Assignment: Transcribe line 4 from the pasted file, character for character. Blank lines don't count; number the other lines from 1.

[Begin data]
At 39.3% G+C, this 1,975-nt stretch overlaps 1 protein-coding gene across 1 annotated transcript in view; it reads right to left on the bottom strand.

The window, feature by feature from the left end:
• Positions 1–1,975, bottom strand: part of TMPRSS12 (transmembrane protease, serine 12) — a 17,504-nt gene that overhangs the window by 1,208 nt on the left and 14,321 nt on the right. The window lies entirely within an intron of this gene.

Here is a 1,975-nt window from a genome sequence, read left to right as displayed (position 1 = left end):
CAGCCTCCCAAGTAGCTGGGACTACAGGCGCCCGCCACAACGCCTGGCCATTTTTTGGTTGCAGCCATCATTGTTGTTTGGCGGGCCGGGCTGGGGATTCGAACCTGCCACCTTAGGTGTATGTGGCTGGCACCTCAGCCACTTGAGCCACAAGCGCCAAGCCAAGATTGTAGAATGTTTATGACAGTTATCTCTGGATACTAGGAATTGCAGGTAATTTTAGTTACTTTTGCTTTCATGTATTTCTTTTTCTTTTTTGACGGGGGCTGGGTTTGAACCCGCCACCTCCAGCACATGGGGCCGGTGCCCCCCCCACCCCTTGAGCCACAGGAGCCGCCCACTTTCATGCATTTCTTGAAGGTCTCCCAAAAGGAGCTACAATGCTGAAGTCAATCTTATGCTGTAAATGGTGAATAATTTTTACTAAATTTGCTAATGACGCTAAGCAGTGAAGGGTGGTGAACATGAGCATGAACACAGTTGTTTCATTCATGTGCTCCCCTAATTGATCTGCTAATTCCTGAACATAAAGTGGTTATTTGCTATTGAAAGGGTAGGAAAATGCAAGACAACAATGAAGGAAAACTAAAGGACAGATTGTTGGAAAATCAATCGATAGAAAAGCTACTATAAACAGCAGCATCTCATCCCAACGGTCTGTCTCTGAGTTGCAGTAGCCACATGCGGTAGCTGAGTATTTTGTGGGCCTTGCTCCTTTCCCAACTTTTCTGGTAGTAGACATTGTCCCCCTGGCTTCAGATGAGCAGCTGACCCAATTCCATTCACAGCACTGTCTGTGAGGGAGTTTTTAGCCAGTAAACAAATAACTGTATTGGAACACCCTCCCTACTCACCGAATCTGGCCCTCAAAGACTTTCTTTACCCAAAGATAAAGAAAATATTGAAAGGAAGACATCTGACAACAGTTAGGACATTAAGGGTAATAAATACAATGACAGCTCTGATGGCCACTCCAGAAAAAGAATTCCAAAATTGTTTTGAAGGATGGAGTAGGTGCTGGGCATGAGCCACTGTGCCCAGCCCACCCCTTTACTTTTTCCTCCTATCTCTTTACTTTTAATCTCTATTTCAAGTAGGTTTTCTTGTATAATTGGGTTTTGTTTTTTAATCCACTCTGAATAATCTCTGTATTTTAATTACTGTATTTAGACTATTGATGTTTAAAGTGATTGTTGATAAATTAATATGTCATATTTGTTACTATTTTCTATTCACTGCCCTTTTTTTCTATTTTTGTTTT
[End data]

Here is a 1,975-nt window from a genome sequence, read left to right as displayed (position 1 = left end):